Google are always shaking things up. And they are shaking the digital power electronics and low power loss converter space with this competition.
For those of you who don’t know, the Little Box Challenge is a competition where you can win $1 Million USD for creating a 2kVA inverter with a power density of 50W per cubic inch. For those not familiar with this unit I calculate this to be 3.4 kW per liter. Other specifications are around efficiency, AC voltage and current THD and noise, and the DC side current ripple. The inverter is a single phase device.
This is an interesting challenge. It is also put together and presented in an interesting way. The marketing website has pictures of hybrid cars, laptops and washing machines. The inverters in these are three phase inverters. The fan in your laptop is driven by a three phase inverter as is the motor in your hard drive. Plugin hybrid car AC to DC converters for battery charging are single phase but they are probably not inverters and in a strange juxtaposition, there is a picture of a hairdryer. Then I realised I had misunderstood. The inverter is to power the appliances and charge the electric vehicle.
When you read on it becomes clear that the the little box challenge technical problem is single phase and more to do with solar inverters or probably standby inverters for your household single phase loads. Sorry to those at Google for misunderstanding the picture.
The minimum efficiency is do-able now with silicon and/or SiC. I have an in-production 2.88 kW isolated digitally controlled AC to DC converter that I had downstairs on my desk now. It is more efficient by some distance than the minimum efficiency required in the contest. It has SiC diodes in the PFC stage. Aside from that it is all silicon. And it is from six years ago. Just measuring it now and it is 10 inches by 1 and 5/8 inches by 4 and 3/4 inches for a total volume of 77.1875 cubic inches. This gives 37 W /cubic inch so it is in the ballpark. All of you who do this stuff know that to get to 50W per cubic inch will take some effort. Having said that looking in my power supply there is some air space.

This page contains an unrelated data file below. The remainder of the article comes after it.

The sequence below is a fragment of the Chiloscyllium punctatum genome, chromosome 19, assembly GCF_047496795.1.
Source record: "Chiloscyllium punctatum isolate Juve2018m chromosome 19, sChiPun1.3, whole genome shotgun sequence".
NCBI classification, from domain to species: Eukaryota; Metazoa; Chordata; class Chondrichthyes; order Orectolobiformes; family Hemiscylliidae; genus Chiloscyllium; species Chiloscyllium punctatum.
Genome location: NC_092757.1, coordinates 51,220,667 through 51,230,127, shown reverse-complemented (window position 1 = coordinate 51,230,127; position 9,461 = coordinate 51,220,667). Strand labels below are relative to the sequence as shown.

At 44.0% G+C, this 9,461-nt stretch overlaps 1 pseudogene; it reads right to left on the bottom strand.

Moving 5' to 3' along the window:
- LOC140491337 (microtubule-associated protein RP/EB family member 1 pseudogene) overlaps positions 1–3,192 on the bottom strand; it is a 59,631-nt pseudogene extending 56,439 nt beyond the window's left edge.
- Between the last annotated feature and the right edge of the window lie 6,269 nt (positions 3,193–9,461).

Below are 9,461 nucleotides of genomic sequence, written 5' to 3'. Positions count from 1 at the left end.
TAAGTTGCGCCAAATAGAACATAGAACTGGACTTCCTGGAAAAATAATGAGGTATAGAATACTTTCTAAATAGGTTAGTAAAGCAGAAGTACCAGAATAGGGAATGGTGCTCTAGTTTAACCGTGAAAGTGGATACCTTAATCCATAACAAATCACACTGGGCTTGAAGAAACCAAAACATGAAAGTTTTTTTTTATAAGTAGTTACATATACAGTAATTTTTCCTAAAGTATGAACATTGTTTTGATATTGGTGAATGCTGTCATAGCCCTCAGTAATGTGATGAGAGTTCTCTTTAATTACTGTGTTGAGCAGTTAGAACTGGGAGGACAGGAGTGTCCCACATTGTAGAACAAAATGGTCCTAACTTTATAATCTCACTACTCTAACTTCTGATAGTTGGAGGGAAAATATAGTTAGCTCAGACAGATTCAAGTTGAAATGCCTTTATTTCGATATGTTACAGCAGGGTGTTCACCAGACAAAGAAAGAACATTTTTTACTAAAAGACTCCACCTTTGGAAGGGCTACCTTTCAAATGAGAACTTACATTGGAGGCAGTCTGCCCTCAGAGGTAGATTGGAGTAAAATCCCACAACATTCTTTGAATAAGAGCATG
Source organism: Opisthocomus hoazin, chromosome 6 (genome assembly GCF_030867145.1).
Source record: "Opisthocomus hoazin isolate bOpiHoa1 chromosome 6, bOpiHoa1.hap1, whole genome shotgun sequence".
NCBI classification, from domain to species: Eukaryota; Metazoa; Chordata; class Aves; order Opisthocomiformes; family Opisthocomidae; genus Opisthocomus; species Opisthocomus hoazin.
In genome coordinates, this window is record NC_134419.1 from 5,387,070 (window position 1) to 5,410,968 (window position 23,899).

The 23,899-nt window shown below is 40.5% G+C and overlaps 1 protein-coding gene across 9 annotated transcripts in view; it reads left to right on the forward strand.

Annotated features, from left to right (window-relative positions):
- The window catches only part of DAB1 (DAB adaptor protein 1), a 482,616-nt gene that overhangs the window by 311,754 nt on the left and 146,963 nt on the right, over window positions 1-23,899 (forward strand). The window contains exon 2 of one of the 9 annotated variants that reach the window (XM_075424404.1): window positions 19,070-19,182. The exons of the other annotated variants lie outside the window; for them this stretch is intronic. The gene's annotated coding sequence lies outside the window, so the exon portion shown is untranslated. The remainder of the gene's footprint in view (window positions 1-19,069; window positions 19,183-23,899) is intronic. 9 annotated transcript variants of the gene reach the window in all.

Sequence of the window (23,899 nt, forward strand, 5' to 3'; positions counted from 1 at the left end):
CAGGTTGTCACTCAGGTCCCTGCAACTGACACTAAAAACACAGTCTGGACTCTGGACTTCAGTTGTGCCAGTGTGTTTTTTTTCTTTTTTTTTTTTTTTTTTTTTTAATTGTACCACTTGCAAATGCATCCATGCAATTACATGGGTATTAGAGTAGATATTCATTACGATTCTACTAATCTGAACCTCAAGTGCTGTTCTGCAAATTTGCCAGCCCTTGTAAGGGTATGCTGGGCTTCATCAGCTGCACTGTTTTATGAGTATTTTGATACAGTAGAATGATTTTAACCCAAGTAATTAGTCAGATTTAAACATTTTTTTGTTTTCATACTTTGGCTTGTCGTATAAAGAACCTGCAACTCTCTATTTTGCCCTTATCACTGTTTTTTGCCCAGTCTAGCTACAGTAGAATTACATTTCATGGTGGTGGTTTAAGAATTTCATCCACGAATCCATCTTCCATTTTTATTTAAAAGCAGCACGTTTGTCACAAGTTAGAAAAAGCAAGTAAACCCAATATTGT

The Littlebox requires a a DC side ripple current that is quite low. I haven’t worked out the 120Hz filtering volume needed to do this with capacitors but am assuming the volume will be significant. By adding the DC side ripple requirement the challenge becomes really quite different and is more about energy storage replacement or the equivalent of valley filling. The solution to that might be some sort of integrated reasonable switching frequency active filter on the DC side that only operates at certain conditions so the 20% current ripple can be met. Perhaps the active filter could gyrate the storage capacitor. Or maybe some sort of pulse number increase like the old HVDC ripple current re-injection schemes. I might dig a few of those papers out to see what use they’d be.
The AC side specification doesn’t seem too harsh. A good inverter feedforward lineariser for PWM precision, dead-time and minimum pulse width with a good repetitive or resonant notch filter based current controller will meet this THD and noise requirement. It’d be good to know the measuring instruments noise measurement approach. The magnetising current of the transformer is supplied by the inverter so this will mean that getting both the current THD and the voltage THD below a certain limit may not be actually possible. This will depend on the transformer magnetising characterisitcs.
It is possible that you will be able to meet the power density with the minimum efficiency as the cooling might be OK. That said the description of the testing doesn’t cover exhaust air temperatures as would a UL standard. There may be room for that kind of really high temperature exhaust air that UL are always so troubled by. It might be that the contest rules need to be tightened on this.
For those of you considering this from outside the US make sure you get some US fuses as the UL and IEC definition of the current is significantly different. Maybe a part number specification for the fuse for the testing would be useful. US fuses will be hard to buy outside the US in any case.
It’d also be good to get some idea of what the transformer in the test is so any EMC filter design can be optimised for that transformer.
The solution to the DC ripple current was solved by Tesla (Nikola – not the car company) back when he was doing his thing. It is three phase AC systems where balanced three phase currents give constant power flow and so constant DC side current. If only we had three phase appliances.
Unfortunately most of the people who legitimately have a good shot at meeting this challenge will not be allowed to as they are already doing this type of stuff for a job and so will not be able to meet the disclosure requirements in the terms and conditions.
Other issues might be getting your gear into the US.
For power density trends, analysis and a good commentary on the current state of power converter density take a look at http://www.hpe.ee.ethz.ch/uploads/tx_ethpublications/IEEJ_PowerDensity_Paper_FinalRevised_03.pdf.
The paper presents data that shows that the switching frequencies that maximise power density are surprisingly low.
Maybe Professor Kolar and his team at ETH will have a go at the little box challenge.